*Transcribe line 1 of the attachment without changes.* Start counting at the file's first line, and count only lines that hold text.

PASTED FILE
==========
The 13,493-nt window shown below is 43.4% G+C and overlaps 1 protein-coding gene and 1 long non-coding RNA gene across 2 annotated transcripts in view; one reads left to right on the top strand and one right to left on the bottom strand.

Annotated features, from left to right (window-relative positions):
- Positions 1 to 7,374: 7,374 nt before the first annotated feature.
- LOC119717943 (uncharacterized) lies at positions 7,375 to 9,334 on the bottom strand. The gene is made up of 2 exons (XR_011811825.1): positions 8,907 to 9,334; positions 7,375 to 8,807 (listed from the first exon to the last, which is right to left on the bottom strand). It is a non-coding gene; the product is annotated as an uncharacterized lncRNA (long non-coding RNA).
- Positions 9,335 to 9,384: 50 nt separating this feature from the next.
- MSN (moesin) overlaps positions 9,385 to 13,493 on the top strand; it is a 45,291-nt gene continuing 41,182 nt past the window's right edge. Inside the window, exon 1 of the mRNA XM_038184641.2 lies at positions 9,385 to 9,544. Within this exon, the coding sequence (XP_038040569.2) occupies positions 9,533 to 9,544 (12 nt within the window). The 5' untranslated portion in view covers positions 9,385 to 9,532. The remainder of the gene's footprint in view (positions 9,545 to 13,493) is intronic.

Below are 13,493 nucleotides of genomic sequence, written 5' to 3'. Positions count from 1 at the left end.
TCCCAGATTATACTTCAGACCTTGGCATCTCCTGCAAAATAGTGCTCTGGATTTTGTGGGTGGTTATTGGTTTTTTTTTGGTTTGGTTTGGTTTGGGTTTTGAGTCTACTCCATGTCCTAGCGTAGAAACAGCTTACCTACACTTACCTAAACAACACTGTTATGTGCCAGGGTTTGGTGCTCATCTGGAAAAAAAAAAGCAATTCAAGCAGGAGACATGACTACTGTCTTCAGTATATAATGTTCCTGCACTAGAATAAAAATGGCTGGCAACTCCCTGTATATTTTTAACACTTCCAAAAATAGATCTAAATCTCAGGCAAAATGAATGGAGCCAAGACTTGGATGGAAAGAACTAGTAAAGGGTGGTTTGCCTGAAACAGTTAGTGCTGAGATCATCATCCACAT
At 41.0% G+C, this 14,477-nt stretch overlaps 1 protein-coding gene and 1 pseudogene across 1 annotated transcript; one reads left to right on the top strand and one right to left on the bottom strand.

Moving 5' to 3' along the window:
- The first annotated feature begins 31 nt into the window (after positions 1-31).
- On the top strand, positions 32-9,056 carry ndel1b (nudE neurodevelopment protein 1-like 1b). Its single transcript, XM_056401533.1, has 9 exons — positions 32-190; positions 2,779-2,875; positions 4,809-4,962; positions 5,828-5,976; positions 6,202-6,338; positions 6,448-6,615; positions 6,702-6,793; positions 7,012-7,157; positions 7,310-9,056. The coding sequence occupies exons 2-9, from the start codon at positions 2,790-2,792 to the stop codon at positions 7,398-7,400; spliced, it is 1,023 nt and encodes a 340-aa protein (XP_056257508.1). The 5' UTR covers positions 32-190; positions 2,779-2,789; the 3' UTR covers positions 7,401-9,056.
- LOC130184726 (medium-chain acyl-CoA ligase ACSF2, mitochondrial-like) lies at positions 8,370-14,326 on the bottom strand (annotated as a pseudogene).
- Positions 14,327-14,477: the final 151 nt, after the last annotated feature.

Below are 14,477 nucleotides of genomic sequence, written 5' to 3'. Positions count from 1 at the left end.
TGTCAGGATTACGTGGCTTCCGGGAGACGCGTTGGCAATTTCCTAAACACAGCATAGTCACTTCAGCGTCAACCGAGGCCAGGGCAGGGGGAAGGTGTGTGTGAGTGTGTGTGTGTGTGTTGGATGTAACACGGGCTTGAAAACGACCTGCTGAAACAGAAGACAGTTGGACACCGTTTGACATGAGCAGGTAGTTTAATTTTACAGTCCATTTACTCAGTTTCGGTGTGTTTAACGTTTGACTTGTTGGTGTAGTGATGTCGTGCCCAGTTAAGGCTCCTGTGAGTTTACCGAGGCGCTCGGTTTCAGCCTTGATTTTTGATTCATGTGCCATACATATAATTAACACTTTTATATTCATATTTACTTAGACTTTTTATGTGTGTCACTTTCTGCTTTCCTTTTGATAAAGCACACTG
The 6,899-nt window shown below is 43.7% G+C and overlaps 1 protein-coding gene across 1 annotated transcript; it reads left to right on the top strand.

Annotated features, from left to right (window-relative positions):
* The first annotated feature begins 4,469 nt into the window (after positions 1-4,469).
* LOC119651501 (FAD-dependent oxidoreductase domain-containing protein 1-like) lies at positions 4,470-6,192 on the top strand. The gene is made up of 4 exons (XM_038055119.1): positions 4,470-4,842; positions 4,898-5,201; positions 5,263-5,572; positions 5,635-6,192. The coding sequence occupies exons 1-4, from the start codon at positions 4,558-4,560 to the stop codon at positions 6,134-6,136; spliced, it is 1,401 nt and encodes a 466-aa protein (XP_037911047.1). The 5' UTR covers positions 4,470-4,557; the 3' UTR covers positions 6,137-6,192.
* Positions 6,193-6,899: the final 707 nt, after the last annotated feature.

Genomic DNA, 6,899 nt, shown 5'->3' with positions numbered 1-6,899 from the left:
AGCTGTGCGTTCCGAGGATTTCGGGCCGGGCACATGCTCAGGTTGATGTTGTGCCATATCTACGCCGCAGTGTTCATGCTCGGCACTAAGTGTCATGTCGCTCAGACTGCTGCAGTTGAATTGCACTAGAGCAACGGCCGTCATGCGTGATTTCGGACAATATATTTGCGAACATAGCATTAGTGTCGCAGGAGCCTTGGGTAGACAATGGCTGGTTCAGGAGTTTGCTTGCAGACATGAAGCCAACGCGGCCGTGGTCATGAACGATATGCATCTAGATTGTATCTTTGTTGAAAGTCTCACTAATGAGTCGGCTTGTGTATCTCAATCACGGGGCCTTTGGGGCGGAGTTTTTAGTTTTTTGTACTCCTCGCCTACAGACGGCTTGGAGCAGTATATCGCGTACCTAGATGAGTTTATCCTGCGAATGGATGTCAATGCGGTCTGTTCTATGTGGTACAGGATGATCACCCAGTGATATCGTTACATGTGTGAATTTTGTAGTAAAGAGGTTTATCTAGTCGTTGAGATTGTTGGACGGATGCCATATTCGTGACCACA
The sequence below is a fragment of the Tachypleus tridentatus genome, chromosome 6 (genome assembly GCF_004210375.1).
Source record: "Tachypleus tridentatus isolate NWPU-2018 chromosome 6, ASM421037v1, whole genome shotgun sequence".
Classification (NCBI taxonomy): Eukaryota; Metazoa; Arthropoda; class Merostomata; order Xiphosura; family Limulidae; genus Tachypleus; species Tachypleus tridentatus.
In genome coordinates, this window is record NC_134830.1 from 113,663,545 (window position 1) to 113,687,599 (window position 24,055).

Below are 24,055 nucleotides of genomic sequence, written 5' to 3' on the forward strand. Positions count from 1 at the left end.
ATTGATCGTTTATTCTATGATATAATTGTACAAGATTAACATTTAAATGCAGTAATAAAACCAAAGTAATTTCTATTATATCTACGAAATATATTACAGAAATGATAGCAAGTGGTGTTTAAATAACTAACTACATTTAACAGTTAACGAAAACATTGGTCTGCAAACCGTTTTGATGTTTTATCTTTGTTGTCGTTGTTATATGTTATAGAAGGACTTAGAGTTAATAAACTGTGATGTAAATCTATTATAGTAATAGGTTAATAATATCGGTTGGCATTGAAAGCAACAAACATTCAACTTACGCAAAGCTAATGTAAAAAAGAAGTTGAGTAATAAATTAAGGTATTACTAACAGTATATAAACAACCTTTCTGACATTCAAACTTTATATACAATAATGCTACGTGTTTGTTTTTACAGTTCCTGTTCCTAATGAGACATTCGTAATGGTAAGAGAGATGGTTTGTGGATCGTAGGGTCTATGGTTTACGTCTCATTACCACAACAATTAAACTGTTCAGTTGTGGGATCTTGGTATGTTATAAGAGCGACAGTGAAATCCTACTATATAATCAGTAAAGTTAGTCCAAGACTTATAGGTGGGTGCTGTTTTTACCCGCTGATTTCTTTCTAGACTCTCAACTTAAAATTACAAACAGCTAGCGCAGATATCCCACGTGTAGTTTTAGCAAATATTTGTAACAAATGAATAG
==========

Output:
The 13,493-nt window shown below is 43.4% G+C and overlaps 1 protein-coding gene and 1 long non-coding RNA gene across 2 annotated transcripts in view; one reads left to right on the top strand and one right to left on the bottom strand.